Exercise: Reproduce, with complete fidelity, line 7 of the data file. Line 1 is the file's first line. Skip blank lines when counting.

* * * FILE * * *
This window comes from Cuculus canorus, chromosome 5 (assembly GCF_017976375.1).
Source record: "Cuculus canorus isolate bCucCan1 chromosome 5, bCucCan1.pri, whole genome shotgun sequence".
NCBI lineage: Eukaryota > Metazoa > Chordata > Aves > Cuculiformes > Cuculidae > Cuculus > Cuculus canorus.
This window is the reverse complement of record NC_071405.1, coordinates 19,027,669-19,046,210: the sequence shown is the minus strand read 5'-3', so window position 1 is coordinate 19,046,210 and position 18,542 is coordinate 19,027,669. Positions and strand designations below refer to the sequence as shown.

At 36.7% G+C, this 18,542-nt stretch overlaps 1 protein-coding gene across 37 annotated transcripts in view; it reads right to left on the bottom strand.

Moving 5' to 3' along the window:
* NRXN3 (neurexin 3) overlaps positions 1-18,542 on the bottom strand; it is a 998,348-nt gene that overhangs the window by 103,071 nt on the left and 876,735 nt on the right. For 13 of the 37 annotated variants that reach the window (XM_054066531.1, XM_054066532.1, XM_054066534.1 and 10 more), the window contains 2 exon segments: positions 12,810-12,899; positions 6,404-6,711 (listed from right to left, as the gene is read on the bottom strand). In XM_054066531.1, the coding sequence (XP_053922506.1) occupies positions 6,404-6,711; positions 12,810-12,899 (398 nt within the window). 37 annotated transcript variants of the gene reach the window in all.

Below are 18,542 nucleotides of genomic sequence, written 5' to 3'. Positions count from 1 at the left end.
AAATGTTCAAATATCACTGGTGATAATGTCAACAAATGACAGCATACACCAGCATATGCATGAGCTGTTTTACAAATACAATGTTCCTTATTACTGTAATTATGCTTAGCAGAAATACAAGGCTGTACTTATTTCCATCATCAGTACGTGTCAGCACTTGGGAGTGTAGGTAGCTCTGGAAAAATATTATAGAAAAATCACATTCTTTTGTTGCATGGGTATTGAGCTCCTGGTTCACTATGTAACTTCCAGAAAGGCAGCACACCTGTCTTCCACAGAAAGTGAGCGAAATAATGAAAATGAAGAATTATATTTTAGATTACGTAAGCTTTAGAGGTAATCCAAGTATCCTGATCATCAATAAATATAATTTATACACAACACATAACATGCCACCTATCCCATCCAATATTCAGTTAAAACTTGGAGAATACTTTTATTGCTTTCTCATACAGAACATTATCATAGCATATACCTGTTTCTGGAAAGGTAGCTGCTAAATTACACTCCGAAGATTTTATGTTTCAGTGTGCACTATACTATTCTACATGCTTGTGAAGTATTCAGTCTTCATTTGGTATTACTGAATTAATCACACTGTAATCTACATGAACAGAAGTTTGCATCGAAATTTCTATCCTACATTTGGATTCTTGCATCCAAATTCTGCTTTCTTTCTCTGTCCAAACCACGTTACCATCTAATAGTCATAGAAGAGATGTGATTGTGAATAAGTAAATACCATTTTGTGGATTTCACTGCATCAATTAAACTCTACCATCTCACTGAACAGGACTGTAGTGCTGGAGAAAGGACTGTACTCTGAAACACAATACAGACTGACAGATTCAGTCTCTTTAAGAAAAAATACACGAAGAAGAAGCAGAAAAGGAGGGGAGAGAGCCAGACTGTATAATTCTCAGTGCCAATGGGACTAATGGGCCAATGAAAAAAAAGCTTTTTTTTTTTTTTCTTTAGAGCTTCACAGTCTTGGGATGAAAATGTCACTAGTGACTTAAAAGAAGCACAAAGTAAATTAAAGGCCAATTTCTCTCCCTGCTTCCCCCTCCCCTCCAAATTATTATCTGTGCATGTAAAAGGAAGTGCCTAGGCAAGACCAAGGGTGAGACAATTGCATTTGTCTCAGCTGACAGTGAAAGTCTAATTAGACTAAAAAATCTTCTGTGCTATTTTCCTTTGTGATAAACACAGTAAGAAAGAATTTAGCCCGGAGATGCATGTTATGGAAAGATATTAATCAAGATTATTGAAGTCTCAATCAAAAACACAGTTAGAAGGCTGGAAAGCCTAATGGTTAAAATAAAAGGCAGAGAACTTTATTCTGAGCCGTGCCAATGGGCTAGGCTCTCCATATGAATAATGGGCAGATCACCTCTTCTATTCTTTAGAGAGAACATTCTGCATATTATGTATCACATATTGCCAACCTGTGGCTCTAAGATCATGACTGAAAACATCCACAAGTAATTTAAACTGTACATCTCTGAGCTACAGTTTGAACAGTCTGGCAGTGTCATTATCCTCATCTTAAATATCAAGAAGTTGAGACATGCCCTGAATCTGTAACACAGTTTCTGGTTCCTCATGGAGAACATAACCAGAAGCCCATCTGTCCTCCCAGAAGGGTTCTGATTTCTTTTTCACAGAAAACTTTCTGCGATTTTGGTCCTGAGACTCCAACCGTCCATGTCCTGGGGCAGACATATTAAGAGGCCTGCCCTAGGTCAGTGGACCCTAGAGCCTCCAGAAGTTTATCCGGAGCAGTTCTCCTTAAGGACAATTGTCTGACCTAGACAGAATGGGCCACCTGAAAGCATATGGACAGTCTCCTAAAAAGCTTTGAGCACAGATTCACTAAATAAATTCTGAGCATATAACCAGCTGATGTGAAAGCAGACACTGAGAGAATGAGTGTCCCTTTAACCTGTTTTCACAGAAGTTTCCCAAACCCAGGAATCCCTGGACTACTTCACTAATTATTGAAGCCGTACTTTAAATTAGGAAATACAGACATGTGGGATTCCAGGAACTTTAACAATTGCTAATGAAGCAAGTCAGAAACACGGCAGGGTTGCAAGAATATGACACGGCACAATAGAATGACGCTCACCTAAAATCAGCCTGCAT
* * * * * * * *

* NRXN3 (neurexin 3) overlaps positions 1-18,542 on the bottom strand; it is a 998,348-nt gene that overhangs the window by 103,071 nt on the left and 876,735 nt on the right. For 13 of the 37 annotated variants that reach the window (XM_054066531.1, XM_054066532.1, XM_054066534.1 and 10 more), the window contains 2 exon segments: positions 12,810-12,899; positions 6,404-6,711 (listed from right to left, as the gene is read on the bottom strand). In XM_054066531.1, the coding sequence (XP_053922506.1) occupies positions 6,404-6,711; positions 12,810-12,899 (398 nt within the window). 37 annotated transcript variants of the gene reach the window in all.